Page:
HFHC August 2018 Newsletter

August 7, 2018

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 Inside this issue

  Red Sky at Night…  

by Steve Kariainen: HFHC Great Lakes Director

Most of us know, “Red sky at night, sailor’s delight. Red sky in morning, sailor take warning.”

There appears to be a scientific basis for the rhyme, as sunlight passing through dirty air is dispersed differently than clean air, meaning red sunsets often do predict nice weather for the next day. Smoke from wildfires in the Western U.S. and Canada can sometimes be carried thousands of miles eastward. As a result, on days when those of us in the Great Lakes Region enjoy beautiful red sunsets, we can also look forward to good weather on the following day.

Since the mid-1980’s the average annual number of Western fires has remained relatively flat, but the average annual acres burned has tripled due to a large increase in average fire size. Over that same timeframe, the annual cost of federal firefighting has grown tenfold. More than 50% of the U.S. Forest Service annual budget is now spent on wildfire, compared to just 16% in 1995. But these costs pale in comparison to the cost to those directly impacted by the wildfires who all too often pay with their homes, their property and occasionally with their lives.

Some point to global warming as the main reason for the increase in annual wildfire impact. But people living in rural Western communities recognize that decades of reduced timber harvests and increased roadless areas have effectively turned forests into large tinderboxes just waiting for an ignition source. Quite simply: More fuel + fewer roads = bigger fires!

The Great Lake Region has largely been spared from devastating wildfires in recent times, but this region was home to the 1871 Peshtigo Fire, the deadliest wildfire in U.S. history. That fire killed an estimated 1,500 people and burned some 3,000,000 acres in Wisconsin and Michigan.

People living in the Great Lakes Region need to know that there is still a potential for large wildfires to occur under the right conditions. Forests need to be actively managed so that timber harvests and prescribed burns control the age class, species composition, and density in a way that makes them less likely to catch on fire and to reduce the likelihood of any such fires getting out of control.

The next time you see a beautiful red sunset in the Great Lakes Region, think about the people who are dealing firsthand with the horrific consequences of the Western wildfires. And recognize that our region is not immune to the threat from large wildfires.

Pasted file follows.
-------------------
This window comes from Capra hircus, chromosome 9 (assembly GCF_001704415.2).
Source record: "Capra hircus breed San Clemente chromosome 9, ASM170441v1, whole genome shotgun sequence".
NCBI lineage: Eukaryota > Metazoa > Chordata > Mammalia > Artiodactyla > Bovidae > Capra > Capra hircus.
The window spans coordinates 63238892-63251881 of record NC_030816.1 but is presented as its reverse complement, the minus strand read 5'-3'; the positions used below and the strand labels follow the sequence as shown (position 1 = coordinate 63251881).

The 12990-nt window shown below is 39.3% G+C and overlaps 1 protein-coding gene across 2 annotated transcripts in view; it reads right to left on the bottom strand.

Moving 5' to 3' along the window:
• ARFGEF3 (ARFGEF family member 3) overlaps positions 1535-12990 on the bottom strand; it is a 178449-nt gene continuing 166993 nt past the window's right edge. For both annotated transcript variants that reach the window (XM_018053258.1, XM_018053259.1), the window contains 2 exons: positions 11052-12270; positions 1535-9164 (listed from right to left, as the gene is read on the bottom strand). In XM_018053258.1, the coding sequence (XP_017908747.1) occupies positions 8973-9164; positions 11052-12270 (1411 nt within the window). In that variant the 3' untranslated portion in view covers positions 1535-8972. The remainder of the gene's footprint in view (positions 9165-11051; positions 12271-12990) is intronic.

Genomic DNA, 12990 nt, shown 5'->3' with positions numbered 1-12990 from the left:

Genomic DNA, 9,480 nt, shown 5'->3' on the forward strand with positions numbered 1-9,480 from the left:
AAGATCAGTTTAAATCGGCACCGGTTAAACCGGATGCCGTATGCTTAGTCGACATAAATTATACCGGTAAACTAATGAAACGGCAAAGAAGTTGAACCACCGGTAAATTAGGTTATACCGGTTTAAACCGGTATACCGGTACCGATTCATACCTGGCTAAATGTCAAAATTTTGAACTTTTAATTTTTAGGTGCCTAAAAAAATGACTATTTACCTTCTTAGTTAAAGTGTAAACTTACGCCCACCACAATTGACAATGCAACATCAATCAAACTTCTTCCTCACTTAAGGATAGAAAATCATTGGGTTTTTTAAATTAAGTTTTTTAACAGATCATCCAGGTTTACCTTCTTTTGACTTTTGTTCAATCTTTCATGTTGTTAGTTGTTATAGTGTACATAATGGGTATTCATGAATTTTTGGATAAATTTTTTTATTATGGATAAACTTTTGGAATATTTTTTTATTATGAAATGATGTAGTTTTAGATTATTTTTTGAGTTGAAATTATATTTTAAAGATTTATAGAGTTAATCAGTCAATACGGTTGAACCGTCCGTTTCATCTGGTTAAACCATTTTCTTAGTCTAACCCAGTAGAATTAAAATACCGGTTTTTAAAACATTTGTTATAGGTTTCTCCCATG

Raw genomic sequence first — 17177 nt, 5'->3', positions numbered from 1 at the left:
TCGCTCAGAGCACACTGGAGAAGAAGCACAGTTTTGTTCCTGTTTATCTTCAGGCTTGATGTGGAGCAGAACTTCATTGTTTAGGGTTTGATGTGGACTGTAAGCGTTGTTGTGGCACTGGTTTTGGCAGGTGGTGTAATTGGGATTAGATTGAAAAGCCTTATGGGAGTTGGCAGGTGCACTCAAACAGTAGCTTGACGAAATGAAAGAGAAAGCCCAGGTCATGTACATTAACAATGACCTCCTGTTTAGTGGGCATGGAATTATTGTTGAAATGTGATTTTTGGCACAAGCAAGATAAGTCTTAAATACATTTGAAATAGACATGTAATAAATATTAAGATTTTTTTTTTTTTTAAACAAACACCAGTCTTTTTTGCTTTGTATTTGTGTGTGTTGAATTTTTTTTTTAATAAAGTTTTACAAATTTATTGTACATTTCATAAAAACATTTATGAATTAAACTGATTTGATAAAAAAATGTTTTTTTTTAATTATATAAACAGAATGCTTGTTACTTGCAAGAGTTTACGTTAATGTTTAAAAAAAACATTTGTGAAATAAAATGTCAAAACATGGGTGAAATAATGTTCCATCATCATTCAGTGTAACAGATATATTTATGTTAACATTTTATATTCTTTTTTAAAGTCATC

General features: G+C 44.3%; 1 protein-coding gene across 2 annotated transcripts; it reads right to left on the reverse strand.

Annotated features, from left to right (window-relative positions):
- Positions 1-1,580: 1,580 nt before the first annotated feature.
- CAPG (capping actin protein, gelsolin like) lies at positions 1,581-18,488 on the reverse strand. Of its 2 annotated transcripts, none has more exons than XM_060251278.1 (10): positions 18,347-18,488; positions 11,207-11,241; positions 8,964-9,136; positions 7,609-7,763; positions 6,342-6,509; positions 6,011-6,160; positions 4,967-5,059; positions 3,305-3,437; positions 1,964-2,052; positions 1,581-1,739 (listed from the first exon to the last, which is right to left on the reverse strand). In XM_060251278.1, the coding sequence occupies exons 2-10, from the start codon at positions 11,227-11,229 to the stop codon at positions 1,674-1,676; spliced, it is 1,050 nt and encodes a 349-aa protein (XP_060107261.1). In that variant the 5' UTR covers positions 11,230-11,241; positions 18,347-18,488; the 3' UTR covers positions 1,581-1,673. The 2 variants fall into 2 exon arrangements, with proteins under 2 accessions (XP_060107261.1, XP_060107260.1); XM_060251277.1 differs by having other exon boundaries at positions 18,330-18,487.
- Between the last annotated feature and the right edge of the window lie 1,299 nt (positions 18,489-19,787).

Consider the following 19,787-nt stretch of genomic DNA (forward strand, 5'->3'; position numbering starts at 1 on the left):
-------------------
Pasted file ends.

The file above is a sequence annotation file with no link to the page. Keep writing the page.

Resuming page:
Briefs: The Best in Forest Management News and Commentary  
  Federal Wildfire Fighting Spend Surges to Record High
As the number and severity of wildfires grew nationwide in 2017, federal contract spending on wildfire suppression surged to more than $1 billion. According to the National Interagency Coordination Center’s 2017 Wildland Fire Annual Report, the number of U.S. wildfires in 2017 grew by just 5.5 percent to 71,499 year-over-year, but these fires blackened more than 10 million acres, 82 percent more than the acreage burned in 2016. Predictably, wildfire suppression contract spending by key coordinating bureaus within the departments of Agriculture and Interior reached a record $1.1 billion in fiscal 2017, 49 percent higher than the previous year and 94 percent more than fiscal 2009. (Read More)

Judge dismisses environmental groups’ lawsuit on Montana timber project 
The U.S. Forest Service will proceed with an Elliston-area timber and fuels reduction project after a U.S. District Court judge dismissed a lawsuit filed by two environmental groups – a decision the groups say they will appeal. The 5,700-acre Telegraph Vegetation Project includes logging and prescribed burning about 15 miles southwest of Helena and 5 miles south of Elliston. Approved last year, the project seeks greater resiliency to wildfire, insects and drought through diversifying age classes of trees along with producing 25 million board feet of commercial timber. (Read More)

Study looks at how burning, thinning improve forest health
Returning more of the San Juan National Forest to a healthy and resilient state will require more proactive thinning and managed fires. “When we have a resilient ecosystem, it reduces the potential for catastrophic wildfire, it reduces the risk for disease and for insect infestation,” said Chris Tipton, fire management officer with the San Juan National Forest. In the early days of the 416 Fire, areas that were thinned or saw prescribed burns helped firefighters protect homes and make better decisions about how to fight it, he said. For example, near the entrance to the Rockwood subdivision where the forest was thinned, firefighters could see and fight small spot fires, he said. “It was a tremendous help for the first series of spot fires that we received over the line,” he said. (Read More)

Western wildfires are so bad that they’re reversing decades of air quality improvements
The consequences of America’s swelling wildfire problem are traveling well beyond blackened, ashy forests. They’re now tainting the air in cities and towns over vast regions of the western U.S. Since the mid-1980s, fine bits of air pollution that have been repeatedly linked to heart and lung diseases have diminished in a good portion of the United States – except in an expansive zone of the western part of the country. In this region, which extends north from Utah to Montana and west from Oregon to Wyoming, the most polluted days – when the air quality is at its most harmful – are getting even worse. (Read More)   

USFWS Proposes Endangered Species Act Changes